Interested in real estate foreclosures or tax lien investing but don’t know where to start? Me too.
Confused and bewildered by the wide variety of books, websites, and quick profit scammers pitching their solution? Ditto.
Well, save yourself some time, and read my real estate tax lien book reviews here on Enwealthen and learn as I learn, which are the best resources for educating yourself on foreclosures and tax lien investing.
Profit by Investing in Real Estate Tax Liens: Earn Safe, Secured, and fixed Returns Every Time is an exceptional book. It is well-written, informative, detailed, and concise. The author, Larry Loftis, is a real estate investor from Florida who has written this book to teach others about the methods and pitfalls of real estate tax deed and real estate tax lien investing.
I always appreciate reading investment advice from people who have been down the road they’re recommending, such as Robert Allen. So many investment gurus spout the words, but make their money talking rather than doing.
Not so, with this book.
Real Estate Tax Liens: The Basics
Real estate tax liens are a complex topic, but here’s a summary if this is your first experience with them.
If you don’t pay your property taxes to the county, the county places a lien on your property in the amount of your overdue taxes. This means that if you sell your property, the county will be paid before you will.
Since the county still needs the money to operate, it will auction off your tax lien to investors. Investors pay the property tax amount, and often a premium of the face value or interest rate, to win the lien from the county.
When you pay your property taxes, plus interest, plus penalties, the county gives that money to the investor.
Everybody wins – property owner doesn’t lose the property, county gets the money it needs, and the investor gets a return on their capital.
Not So Latest Information
Content-wise, the book covers the important information and the details, but with a few shortfalls.
In addition to summarizing all the states’ auction types, there is a detailed appendix with information about every state’s auctions. My primary regret on the content is that the book was written in 2005, apparently before the tax sales for various states started going online, so there are very few URLs for where to find more information. I’d have preferred a book that included web addresses for each state’s tax sale information. Even though most states do tax auctions county by county, some, like Iowa, have rules consistent across counties, so it would be nice to be able to link to the appropriate top level site for each state.
In my research, Florida seems to be the most tech-savvy tax sale in the United States. About half of Florida’s tax sales go through realauction.com, with detailed information on each auction item available online. Rules of the road say to see the property with your own eyes and run a title search before bidding, but Florida does make it the easiest of all the states to invest from home.
Show Me The Money
Payment is touched upon in the book – different states have different rules about the types of payment they accept – travelers checks, personal checks, certified checks, money orders, credit cards, etc. It’s impossible to cover all the possible permutations. However, you, like me, are likely a beginner at this, so it would have been nice to have an analysis of the pros and cons of each payment type.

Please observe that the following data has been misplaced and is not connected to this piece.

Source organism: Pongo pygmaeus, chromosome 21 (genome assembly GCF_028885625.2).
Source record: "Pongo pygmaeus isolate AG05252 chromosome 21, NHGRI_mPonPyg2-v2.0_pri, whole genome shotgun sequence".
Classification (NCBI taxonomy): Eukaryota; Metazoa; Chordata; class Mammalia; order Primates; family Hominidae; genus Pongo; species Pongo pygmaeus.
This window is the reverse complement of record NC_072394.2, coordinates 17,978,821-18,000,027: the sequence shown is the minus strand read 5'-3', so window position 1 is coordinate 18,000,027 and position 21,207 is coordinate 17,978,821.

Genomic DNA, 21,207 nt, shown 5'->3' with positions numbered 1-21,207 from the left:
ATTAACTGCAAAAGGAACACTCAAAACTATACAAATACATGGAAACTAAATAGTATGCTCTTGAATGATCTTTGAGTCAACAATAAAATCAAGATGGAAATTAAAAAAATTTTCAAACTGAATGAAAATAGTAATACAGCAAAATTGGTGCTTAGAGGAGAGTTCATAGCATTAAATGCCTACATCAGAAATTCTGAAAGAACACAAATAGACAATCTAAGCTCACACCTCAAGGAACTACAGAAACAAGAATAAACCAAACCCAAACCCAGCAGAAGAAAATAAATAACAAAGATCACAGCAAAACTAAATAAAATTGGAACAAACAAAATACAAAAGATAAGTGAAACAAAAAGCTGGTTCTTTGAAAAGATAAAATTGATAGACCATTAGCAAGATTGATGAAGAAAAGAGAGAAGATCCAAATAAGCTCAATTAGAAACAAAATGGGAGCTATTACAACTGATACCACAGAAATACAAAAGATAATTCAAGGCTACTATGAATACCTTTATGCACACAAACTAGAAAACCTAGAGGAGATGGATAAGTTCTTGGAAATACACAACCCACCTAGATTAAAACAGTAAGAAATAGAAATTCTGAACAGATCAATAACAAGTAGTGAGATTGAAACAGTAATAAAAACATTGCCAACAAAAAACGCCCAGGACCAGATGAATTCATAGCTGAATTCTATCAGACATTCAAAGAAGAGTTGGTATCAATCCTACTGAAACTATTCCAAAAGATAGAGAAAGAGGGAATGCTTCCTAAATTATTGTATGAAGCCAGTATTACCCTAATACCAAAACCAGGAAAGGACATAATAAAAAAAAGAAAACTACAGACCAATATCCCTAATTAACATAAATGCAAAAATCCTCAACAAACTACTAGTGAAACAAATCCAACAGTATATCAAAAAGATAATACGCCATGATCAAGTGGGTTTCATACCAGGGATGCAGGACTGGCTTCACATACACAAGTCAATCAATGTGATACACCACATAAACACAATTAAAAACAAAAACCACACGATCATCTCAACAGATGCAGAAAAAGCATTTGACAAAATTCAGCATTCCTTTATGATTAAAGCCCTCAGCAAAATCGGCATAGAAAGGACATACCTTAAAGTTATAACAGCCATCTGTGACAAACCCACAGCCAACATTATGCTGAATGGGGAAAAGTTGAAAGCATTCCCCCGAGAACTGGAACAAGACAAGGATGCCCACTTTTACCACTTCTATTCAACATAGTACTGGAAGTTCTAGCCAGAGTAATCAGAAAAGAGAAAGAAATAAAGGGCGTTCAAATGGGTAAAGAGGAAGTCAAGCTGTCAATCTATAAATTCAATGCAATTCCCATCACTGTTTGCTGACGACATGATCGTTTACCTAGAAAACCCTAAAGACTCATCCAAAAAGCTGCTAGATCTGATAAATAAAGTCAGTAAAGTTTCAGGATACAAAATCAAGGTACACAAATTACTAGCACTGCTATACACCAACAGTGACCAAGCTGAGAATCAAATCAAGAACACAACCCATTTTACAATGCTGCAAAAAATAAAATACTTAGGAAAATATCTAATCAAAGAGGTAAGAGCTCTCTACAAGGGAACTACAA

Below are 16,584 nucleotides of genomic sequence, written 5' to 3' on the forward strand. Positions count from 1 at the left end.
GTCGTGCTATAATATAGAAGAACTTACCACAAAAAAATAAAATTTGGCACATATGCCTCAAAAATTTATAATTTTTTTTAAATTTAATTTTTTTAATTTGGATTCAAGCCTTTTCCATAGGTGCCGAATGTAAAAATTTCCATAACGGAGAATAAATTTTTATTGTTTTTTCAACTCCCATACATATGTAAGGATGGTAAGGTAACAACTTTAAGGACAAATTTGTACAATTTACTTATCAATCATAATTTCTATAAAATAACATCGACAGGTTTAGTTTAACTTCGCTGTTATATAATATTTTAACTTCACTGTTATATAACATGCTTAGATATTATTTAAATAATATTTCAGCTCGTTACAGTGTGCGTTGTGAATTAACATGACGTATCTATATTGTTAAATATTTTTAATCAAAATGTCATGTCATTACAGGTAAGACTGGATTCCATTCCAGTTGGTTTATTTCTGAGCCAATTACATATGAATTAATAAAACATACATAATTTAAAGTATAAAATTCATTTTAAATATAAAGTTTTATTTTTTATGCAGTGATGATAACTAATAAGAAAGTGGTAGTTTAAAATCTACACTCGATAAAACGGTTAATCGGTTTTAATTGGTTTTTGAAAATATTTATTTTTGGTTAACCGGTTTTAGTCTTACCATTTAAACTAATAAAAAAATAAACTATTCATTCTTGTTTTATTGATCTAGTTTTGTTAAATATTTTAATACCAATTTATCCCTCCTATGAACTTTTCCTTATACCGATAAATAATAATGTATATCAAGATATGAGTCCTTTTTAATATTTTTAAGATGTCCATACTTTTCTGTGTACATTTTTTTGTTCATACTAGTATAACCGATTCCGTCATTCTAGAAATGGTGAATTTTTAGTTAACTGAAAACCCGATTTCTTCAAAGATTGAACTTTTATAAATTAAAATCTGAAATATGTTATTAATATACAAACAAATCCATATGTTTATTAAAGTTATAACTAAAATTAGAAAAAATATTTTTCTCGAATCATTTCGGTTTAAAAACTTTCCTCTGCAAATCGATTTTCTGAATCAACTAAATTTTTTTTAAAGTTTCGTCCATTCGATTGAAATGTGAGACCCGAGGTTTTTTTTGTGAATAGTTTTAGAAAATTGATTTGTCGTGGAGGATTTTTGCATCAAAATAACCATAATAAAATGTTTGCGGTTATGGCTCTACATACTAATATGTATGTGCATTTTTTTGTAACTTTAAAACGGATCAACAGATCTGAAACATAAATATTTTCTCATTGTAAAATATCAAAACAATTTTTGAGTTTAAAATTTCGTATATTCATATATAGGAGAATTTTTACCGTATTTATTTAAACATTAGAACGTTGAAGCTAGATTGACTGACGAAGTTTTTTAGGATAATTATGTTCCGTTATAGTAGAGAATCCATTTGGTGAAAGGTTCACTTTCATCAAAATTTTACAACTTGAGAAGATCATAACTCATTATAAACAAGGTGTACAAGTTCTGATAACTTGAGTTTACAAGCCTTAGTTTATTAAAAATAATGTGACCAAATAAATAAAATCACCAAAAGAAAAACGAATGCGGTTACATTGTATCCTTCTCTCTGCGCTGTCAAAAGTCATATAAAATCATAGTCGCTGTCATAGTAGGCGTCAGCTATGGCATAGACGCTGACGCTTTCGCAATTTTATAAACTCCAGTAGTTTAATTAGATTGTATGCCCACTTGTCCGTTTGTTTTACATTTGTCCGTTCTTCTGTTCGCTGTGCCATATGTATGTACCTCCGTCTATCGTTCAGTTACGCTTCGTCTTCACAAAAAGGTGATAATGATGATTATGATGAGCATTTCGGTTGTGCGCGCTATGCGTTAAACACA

Most tax auction professionals say to bring a certified check in the minimum bid of each property you’re interested in. Then bring several other checks in different amounts along with some cash to fill in any gaps. That sounds expensive, both in time and in money, plus if you don’t use them, having to convert them back to cash or cancel them seems like a headache as well.
A few real-life, start-to-finish, examples in the book would have been a huge help. Personally, I wish these auctions accepted wire transfers. I’d much rather walk up to the auction cashier, find out the amount due and their wire transfer information, call my bank right there and have them wire it over. Much less hassle, and no worry about someone stealing your roll on the way to the auction (or after).
You Use Protection, Right?
The other piece of information I wish the author had spent some time on was corporate entities. Most real estate investors will tell you not to invest in your own name, invest through a corporation. A corporation will shield your personal assets (home, savings, retirement, etc.) in the event of a catastrophe (e.g. end up with a property with a $500 million toxic waste cleanup bill).
The book doesn’t spend any time discussing the needs for protection, perhaps because it’s so fundamental that it’s assumed. Personally, I’d like to see a chapter devoted to incorporation, and a comparison of what formation (LLC, S-corp, C-corp) would work best for which states you’re working in.
All said, I highly recommend it. Florida here I come!
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Share your opinion on the book, or other tax lien investing resources in the comments below.
Photo of foreclosure sign courtesy of BasicGov.